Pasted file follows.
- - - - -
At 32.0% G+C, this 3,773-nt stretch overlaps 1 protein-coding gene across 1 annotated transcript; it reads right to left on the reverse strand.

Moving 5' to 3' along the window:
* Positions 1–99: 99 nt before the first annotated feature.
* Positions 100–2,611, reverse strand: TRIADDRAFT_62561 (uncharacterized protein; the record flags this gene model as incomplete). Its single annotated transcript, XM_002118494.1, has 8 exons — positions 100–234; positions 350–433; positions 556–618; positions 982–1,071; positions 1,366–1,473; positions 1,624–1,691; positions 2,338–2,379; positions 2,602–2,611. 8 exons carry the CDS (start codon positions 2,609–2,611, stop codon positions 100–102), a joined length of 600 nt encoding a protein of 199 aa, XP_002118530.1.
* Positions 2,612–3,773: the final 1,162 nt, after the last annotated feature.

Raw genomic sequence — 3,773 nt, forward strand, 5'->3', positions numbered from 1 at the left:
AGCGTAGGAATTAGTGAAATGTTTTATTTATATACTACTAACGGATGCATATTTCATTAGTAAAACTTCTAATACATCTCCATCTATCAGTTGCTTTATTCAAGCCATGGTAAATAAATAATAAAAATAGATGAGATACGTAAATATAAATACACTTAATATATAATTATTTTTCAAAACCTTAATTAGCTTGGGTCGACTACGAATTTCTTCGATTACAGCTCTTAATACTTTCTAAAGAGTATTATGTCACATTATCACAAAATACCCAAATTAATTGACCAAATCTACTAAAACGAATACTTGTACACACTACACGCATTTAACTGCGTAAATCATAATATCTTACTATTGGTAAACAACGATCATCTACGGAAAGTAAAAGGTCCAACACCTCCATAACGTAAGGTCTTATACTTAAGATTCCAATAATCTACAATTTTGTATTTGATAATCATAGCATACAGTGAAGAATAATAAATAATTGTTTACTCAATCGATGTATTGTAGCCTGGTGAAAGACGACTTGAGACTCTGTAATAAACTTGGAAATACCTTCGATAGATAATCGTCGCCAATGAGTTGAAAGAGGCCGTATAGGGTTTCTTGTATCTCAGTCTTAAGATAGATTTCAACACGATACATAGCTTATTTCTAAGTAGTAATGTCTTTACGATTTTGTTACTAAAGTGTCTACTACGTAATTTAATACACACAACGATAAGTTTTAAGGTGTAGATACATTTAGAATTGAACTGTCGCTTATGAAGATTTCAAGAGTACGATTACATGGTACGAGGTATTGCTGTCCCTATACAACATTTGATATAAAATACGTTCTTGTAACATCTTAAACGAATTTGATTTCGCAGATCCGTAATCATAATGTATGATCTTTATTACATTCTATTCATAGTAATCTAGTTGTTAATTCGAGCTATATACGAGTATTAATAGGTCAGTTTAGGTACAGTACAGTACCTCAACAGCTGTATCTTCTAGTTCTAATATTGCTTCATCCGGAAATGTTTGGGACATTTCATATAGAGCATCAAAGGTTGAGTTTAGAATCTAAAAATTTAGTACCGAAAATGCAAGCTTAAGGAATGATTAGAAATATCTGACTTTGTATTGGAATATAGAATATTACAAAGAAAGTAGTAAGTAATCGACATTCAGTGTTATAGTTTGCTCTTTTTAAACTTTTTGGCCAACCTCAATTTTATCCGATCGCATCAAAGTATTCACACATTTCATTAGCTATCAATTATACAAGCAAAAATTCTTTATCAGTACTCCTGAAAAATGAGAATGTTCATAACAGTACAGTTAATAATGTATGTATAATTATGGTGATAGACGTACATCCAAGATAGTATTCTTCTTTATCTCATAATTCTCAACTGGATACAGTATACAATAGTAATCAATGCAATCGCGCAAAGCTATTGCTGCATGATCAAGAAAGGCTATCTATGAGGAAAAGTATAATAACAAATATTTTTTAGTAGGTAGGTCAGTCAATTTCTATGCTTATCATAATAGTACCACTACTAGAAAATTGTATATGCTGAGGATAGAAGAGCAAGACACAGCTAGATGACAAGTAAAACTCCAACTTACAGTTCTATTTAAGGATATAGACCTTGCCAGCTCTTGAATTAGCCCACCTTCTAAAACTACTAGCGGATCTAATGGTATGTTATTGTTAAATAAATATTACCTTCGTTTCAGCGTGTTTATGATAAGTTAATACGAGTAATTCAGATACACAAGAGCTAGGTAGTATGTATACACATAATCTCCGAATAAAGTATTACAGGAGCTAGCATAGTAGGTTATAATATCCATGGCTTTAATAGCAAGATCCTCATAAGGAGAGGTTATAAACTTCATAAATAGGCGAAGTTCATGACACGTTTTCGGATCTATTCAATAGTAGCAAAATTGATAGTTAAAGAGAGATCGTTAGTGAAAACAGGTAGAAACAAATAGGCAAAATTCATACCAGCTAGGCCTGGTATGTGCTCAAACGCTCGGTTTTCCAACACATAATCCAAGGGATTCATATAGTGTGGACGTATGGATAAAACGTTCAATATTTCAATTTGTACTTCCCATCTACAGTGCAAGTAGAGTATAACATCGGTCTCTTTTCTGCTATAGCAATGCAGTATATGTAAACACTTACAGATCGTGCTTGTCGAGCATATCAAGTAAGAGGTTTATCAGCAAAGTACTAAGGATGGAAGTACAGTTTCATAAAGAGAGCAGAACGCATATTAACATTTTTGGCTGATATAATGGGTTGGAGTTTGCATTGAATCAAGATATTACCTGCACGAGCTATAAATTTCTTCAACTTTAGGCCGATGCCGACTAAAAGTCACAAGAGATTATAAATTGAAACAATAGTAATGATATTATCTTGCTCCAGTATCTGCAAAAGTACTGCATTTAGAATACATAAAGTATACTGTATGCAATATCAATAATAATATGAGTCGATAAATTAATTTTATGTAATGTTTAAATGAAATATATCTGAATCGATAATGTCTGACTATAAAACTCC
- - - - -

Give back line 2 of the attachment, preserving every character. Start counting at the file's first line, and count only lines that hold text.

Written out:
Moving 5' to 3' along the window: